A sleep laboratory is being developed at the University of Wollongong to test the effects of mobile phone exposure on the brains of slumbering children.
Researchers are recruiting 108 children for tests to start next year.
The study will expose children to a mobile phone, or the equivalent electromagnetic energy, and look for changes in the electrical activity in the brain during a normal night's sleep.
Illawarra Health and Medical Research Institute psychologist Rodney Croft, who is leading the research, said phones had become ubiquitous but evidence of their harmlessness to children was lacking.
"There's a pretty strong consensus that there's not a problem in adults, but people have only started doing research on children in the last five years and very little has come out of it," he said.
"We've got no reason to believe that there'll be a greater effect in children than in adults.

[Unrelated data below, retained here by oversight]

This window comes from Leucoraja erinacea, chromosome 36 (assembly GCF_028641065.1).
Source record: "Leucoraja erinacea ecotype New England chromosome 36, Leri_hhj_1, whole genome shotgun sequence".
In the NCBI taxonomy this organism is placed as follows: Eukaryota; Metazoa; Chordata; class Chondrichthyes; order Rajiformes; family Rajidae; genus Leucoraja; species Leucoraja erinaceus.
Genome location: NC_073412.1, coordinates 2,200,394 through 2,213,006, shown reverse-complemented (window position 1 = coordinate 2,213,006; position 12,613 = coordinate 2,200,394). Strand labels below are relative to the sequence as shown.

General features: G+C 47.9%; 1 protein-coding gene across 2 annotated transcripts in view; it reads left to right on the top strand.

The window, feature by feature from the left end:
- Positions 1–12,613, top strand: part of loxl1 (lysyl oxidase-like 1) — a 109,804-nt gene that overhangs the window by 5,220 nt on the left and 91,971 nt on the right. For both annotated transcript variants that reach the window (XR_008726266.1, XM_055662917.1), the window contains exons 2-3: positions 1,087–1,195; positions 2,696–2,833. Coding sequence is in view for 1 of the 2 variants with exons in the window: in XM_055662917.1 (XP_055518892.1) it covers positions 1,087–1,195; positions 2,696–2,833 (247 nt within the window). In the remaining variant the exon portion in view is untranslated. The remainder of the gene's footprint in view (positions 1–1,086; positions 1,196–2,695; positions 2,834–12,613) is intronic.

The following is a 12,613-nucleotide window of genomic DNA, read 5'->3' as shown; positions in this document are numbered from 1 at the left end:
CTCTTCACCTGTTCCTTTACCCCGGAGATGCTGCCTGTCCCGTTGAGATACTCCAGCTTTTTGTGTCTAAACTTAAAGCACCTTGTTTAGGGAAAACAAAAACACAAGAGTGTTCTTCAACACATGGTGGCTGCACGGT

"But we just don't understand well enough the maturational phases that children go through, so it's possible there's greater sensitivity."
The Wollongong study will be part of a wider research project being administered by Monash University in Melbourne.
The federal government recently announced funding of $2.5 million for the broader project, with $700,000 devoted to the Wollongong arm of research.
The funding will allow the institute to employ two post-doctoral researchers for five years.
Researchers want to recruit 36 children in each of three age groups: 10-12, 13-15 and 16-18.
It is the second significant research grant in as many years to Professor Croft, who in August 2012 became the first University of Wollongong researcher to lead a Centre for Research Excellence examining possible health concerns associated with mobile phone use in adults.
That particular research, which is a five-year project, is ongoing.